Teachers’ Guide To Constructing A Cut-up through Collage
This blog post aimsТ to serveТ as an aid for you (the teachers). Т The purpose is in giving you the confidence and comfort when going forth with your students while they create their masterpieces.
We will be exploring through the cut-up technique what visual imagery we can pull from the After Picasso: 80 Contemporary Artists.
The second Cut-Up:
Artists in in of impact
several vibrant this all occupying
This Cut-Up was created using, the “Cut-Up Machine”.
The text was pulled from the first paragraph on the “After Picasso” information page on the Wexner website.
Explore Pablo Picasso’s potent legacy and persistent impact on several generations of artists in this vibrant exhibition occupying all our galleries this fall.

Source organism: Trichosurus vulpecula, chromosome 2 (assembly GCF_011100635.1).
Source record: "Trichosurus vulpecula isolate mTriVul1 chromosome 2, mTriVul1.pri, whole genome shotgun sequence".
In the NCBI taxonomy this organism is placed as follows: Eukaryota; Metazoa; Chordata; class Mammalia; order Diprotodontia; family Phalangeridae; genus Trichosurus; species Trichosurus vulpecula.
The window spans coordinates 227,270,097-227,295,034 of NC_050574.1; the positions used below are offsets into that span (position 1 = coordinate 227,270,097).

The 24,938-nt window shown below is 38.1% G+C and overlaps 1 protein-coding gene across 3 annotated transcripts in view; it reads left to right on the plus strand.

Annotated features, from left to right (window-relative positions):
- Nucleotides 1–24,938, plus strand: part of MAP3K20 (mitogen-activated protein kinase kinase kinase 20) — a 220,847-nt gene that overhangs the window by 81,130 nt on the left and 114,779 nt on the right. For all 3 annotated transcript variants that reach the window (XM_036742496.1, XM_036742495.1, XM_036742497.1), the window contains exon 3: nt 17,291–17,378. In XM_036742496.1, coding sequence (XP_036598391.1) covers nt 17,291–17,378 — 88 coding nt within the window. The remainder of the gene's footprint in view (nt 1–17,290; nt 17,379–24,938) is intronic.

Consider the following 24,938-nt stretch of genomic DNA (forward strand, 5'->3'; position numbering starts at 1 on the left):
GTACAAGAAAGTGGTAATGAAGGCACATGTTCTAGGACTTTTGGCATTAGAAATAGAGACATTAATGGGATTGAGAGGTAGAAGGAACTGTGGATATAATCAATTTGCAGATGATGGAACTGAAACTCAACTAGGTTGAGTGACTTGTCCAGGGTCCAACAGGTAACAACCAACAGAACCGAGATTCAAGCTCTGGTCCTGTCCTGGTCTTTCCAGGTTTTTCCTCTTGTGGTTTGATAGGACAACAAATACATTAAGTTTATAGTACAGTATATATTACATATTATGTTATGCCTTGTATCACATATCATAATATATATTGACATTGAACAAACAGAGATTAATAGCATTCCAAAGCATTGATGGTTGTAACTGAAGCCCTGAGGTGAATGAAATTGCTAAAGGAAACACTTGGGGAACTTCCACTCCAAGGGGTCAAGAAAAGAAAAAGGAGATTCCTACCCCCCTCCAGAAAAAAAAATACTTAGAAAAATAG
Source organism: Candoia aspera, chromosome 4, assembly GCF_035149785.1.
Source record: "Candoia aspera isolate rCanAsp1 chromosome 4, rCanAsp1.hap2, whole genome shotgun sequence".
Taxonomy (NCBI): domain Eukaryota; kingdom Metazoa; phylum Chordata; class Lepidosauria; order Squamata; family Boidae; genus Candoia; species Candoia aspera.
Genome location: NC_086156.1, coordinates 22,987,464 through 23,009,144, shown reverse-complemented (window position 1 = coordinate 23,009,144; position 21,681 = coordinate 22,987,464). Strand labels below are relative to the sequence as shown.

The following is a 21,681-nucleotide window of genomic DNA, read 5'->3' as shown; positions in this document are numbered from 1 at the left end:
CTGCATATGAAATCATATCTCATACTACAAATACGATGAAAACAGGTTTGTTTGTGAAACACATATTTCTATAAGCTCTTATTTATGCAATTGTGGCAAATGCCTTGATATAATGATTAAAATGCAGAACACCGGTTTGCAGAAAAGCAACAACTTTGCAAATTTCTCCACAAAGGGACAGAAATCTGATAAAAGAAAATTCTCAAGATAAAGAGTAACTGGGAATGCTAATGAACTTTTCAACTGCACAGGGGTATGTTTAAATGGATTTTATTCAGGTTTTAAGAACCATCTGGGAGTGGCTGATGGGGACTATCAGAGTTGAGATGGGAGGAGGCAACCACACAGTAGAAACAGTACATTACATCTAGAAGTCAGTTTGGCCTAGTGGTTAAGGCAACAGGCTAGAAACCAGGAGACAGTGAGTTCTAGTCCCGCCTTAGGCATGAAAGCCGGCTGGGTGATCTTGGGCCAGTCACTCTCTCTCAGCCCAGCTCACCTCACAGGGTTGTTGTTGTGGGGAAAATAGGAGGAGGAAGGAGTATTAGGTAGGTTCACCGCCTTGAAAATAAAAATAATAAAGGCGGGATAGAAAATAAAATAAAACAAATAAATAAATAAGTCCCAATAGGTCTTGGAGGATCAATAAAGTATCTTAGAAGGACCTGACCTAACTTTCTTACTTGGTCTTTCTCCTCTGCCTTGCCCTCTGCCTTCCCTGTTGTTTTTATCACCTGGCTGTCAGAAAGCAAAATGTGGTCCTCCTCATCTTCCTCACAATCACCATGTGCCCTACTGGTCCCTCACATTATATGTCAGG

Step 1: I use an old Picasso book,Т whichТ I own, to pull my pictures andТ inspiration for the “cut-up”. The great thing about collaging, is that you don’t need any drawing or painting abilities. It is all about scale, depth and the composition.
Step 2: Since I’m using the “Cut-Up Machine” to create my words, I will be writing the text for this piece.
Step 3: The key to a strong collage is knowing when enough is enough. We will now subtract from our creation.
I am using whiteout and white paint to subtract from the original collage. The reason for this is because the negative space (background) is white, allowing a push and pull effect to balance the art. I would say this is the only technical part of the entire project that may be challenging. Think of it like making a cake, you can always add more sugar, but if you add too much sugar then you may ruin the cake.
Т The final version
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